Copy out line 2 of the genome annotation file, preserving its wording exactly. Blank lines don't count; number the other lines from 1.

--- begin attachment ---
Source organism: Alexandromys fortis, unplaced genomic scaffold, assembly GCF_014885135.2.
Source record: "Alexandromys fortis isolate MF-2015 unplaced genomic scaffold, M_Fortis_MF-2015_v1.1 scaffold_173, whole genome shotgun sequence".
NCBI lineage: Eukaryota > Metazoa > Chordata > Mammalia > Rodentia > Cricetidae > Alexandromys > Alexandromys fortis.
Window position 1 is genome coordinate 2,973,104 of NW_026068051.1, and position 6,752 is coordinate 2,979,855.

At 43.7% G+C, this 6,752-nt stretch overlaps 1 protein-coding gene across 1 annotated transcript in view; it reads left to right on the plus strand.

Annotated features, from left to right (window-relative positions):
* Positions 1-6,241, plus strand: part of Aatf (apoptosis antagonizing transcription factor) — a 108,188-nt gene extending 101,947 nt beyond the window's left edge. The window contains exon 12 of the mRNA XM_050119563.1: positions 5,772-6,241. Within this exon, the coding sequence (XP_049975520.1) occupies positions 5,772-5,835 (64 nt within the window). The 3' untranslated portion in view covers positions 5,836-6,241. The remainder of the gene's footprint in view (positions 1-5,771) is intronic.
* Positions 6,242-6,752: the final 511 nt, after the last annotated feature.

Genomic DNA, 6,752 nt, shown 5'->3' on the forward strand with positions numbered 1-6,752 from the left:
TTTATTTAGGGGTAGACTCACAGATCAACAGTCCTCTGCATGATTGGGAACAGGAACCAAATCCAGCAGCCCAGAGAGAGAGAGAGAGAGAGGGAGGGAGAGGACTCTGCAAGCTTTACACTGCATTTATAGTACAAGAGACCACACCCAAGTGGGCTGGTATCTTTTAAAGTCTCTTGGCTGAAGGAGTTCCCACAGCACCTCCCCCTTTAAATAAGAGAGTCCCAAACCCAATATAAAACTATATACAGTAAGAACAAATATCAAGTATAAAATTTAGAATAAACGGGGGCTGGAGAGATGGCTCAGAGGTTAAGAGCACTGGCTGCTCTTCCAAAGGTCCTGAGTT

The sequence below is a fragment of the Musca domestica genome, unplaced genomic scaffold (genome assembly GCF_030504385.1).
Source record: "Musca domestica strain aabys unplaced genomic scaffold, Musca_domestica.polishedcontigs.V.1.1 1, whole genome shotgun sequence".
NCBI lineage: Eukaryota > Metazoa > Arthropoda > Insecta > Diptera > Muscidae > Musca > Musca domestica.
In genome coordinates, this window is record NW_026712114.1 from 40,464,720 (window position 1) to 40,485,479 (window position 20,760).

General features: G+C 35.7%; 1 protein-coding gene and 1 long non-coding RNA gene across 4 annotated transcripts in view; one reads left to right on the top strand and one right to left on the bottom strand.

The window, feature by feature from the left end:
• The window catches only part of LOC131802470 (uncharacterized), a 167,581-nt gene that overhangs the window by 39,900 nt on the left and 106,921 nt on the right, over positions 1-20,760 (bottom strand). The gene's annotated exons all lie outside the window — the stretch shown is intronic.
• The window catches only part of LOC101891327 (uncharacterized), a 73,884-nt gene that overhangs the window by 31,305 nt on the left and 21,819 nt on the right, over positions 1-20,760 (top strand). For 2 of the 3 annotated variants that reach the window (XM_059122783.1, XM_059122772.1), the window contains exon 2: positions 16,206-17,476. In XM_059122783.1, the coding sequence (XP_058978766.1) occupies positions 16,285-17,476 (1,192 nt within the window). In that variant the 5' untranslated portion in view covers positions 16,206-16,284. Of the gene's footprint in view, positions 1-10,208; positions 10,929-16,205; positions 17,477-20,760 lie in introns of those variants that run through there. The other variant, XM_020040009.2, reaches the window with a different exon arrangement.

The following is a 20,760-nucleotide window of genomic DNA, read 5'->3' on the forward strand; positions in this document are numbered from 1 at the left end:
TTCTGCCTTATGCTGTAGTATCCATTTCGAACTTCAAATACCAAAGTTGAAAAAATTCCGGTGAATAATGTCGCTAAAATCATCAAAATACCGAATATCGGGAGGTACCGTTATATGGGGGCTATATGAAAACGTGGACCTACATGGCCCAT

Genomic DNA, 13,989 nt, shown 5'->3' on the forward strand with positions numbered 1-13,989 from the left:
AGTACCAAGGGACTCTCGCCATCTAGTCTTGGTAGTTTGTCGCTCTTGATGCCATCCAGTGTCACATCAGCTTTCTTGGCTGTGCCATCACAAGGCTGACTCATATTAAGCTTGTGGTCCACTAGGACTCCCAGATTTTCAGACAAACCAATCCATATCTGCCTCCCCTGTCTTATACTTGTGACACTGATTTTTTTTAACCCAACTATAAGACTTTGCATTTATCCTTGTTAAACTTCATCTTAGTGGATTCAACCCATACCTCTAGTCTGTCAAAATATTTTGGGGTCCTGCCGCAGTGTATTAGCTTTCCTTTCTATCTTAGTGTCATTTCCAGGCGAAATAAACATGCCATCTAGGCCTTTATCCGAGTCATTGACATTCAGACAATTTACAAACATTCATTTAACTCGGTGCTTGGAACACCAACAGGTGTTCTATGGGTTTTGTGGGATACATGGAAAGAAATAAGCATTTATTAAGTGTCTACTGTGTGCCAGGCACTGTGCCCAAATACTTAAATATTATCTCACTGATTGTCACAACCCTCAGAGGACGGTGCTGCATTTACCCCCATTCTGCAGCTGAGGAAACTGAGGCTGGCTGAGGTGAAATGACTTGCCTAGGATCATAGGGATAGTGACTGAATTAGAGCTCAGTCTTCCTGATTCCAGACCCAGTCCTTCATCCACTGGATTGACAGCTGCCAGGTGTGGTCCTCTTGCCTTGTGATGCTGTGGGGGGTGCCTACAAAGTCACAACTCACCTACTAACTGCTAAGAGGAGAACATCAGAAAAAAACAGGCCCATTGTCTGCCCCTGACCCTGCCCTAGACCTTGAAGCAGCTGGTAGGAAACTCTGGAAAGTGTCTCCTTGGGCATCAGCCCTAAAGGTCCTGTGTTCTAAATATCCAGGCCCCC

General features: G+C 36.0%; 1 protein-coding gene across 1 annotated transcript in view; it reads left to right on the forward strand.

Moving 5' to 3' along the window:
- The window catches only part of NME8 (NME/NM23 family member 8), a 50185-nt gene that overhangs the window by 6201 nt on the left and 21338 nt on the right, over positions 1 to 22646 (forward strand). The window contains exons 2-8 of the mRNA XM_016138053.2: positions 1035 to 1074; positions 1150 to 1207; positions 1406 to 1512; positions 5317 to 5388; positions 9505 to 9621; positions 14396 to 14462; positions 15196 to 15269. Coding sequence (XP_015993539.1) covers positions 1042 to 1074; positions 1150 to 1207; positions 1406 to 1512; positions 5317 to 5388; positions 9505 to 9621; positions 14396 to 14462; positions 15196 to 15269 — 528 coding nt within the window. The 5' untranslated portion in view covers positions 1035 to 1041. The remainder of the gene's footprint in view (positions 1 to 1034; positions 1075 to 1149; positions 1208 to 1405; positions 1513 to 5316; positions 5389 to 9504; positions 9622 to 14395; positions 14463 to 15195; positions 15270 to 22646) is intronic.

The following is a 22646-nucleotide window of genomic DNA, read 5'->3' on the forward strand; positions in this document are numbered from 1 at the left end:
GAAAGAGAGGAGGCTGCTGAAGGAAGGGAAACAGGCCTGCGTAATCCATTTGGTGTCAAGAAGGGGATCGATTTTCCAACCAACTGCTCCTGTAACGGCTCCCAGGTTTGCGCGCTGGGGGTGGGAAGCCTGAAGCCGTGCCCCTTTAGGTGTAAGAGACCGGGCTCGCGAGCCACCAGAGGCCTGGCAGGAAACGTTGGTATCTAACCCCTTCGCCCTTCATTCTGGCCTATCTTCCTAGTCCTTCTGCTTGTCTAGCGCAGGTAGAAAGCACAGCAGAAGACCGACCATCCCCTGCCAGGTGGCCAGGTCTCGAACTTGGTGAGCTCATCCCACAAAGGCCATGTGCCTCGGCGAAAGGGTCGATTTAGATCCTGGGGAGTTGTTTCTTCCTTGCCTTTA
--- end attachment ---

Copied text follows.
Source record: "Alexandromys fortis isolate MF-2015 unplaced genomic scaffold, M_Fortis_MF-2015_v1.1 scaffold_173, whole genome shotgun sequence".